On Jan. 6, the NCAA announced that it would begin to pay families of athletes competing in the Final Four semifinal basketball games up to $3,000 and families of athletes who made the championship game up to $4,000. The money will go to hotel, travel and meal expenses for the families, allowing them to celebrate and support their loved ones.
This announcement comes after years of mounting pressure from critics for the NCAA to compensate student athletes for their efforts on the field. Highly successful football and basketball programs bring in millions of dollars in revenue and donations to their parent institutions and to the NCAA. The increasing professionalization of collegiate athletics has made a mockery of the term “student athlete.” Scandals like the fake classes at UNC-Chapel Hill have highlighted how even well-respected institutions are sacrificing academic integrity in pursuit of athletic glory (and the money it brings).
As a result, there is mounting pressure for schools to appropriately compensate their athletes. Players on the Northwestern University football team even voted on whether to form a union last spring, although the outcome of the vote is not yet known. The NCAA has long opposed these calls, insisting on the importance of maintaining the amateur status of the student athletes. To the NCAA’s critics, amateurism is a shibboleth, held on to as a convenient facade to secure the income generated by collegiate athletics.
I am by no means an expert on college sports — far from it, in fact — and I do not know how to properly resolve the complicated web of competing interests at the heart of this problem. However, I do feel that my experience as an athlete and a student at Yale gives me the perspective to comment on one aspect of this debate: the importance of amateurism.
Amateurism is somewhat out of fashion in our society, but it is fundamental to what makes a college athletic career rewarding. This is because sports, by and large, are not about entertainment. The vast majority of student athletes never appear on the television and no one but their family and close friends pay much attention to their effort. If they go to watch a game, it is often just as much out of a sense of obligation as genuine enthusiasm.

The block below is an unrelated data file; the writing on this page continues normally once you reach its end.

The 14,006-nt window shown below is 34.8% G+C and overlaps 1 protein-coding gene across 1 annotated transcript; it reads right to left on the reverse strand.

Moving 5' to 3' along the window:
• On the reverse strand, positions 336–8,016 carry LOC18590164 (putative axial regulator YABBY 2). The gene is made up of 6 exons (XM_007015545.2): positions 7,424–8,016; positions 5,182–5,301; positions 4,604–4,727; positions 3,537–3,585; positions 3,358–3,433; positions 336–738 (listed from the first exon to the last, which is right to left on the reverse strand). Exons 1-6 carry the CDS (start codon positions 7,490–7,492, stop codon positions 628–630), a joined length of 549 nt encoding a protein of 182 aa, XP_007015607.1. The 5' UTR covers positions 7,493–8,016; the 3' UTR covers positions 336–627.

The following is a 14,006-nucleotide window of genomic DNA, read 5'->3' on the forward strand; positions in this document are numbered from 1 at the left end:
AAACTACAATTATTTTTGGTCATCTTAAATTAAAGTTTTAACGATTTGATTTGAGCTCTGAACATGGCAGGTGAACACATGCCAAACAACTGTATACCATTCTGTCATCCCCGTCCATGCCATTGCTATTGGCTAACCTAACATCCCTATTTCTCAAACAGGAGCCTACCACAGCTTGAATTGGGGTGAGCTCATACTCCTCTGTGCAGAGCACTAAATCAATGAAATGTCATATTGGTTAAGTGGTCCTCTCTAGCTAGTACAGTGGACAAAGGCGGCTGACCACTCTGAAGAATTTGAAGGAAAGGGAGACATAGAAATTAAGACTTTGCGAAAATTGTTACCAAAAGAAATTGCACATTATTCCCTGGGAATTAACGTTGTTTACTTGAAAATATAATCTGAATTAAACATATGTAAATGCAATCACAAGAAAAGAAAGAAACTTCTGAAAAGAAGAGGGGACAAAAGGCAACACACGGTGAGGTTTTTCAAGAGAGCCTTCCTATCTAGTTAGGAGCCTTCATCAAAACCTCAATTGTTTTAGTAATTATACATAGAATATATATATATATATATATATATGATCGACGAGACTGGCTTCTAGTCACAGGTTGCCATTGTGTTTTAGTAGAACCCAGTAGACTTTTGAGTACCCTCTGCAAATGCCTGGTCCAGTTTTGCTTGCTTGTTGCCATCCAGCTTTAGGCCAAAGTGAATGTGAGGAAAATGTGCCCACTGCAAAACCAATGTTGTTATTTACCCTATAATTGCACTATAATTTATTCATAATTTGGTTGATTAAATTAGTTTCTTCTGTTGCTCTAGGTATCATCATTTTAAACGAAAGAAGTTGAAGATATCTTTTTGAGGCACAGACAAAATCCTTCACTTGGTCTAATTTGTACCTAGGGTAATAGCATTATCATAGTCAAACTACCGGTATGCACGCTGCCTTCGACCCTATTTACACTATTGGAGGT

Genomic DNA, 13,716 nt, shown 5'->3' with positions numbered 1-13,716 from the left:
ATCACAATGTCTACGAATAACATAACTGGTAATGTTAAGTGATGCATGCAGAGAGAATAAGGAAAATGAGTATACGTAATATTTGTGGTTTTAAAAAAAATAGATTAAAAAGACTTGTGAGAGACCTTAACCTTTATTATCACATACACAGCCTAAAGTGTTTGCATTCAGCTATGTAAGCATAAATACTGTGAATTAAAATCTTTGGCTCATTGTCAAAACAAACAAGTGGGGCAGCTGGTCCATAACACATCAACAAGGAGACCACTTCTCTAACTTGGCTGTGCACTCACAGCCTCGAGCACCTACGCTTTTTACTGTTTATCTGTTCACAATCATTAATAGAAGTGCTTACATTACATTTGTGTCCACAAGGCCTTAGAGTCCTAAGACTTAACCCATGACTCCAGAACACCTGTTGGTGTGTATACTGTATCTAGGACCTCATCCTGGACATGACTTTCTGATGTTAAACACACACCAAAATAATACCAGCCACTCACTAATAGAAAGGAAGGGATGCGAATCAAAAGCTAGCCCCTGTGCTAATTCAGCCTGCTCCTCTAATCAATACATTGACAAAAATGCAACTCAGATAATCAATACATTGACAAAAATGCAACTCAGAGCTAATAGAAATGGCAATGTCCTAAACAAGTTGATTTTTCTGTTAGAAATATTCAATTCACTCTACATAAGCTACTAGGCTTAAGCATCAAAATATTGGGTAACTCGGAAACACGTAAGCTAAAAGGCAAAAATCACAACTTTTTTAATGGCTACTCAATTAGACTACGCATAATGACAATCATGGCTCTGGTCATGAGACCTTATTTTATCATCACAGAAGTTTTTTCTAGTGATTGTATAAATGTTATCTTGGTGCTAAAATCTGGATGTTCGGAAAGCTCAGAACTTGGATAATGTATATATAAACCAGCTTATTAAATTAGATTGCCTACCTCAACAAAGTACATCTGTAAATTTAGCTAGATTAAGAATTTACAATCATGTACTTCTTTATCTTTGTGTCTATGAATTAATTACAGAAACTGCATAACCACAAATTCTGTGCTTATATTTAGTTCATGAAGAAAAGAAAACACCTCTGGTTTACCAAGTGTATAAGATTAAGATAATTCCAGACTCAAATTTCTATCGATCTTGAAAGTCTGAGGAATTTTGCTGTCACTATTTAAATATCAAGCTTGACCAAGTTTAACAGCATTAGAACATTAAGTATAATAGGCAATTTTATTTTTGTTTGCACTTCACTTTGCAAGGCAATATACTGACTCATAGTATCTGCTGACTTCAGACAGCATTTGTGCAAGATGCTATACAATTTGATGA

Nor is it about money. I am certain that I have not generated a dollar for Yale in my time here and that is true for a large majority of athletes in schools across the country. Rather, the primary benefit of athletics lies in the personal development it engenders in the participants and that is then brought to the larger community.
Amateurism ingrains the ability to work very hard to achieve a distant goal with no expectation of external recompense. It gives us the ability to think in terms beyond material rewards to a higher self-justification. It pushes us to meld into a team and to act without ego. In a world where the value of things is boiled down to dollars and cents, amateurism reaffirms that some things cannot be so reduced. The beauty of athletic striving cannot be put merely in terms of television deals or ticket sales.
It is a shame, then, when amateurism is reduced on our college campuses. Outside of a select few schools such as Yale, athletes of all types are essentially cordoned off from the rest of the school. They have their own cafeterias, tutors and culture. Even the scholarship system, which directly links performance on the field to financial security, reduces the power of amateurism as an ennobling force.
Increasingly, non-revenue generating sports are being squeezed out so that more money can be devoted to football and basketball. For many schools, sports are no longer an end in themselves but rather a tool for money. And in that world, it becomes incredibly hard to justify having a track or swimming team. By turning our student athletes into professionals in everything but name, we lose out on what make college athletics so special.
Of course, amateurism is also a luxury. If a person could be making money much-needed by themselves and their family, it would be absurd and cruel to say that some abstract ideal should prevent that from happening. It is an unfortunate artifact of history that, unlike in Europe, the development of professional athletes in this country is outsourced to our colleges.
Some sort of arrangement must be reached to allow for de facto professional athletes to be paid for their work. But at the same time, we should not simply declare amateurism dead. In doing so, we would be killing a proud tradition that has meaningfully improved the lives of countless people, myself included. I do not know if the NCAA actually cares about amateurism or not, but I do, and so should anyone who cares about the true value of college sports.
Isa Qasim is a senior in Jonathan Edwards College. Contact him at firstname.lastname@example.org.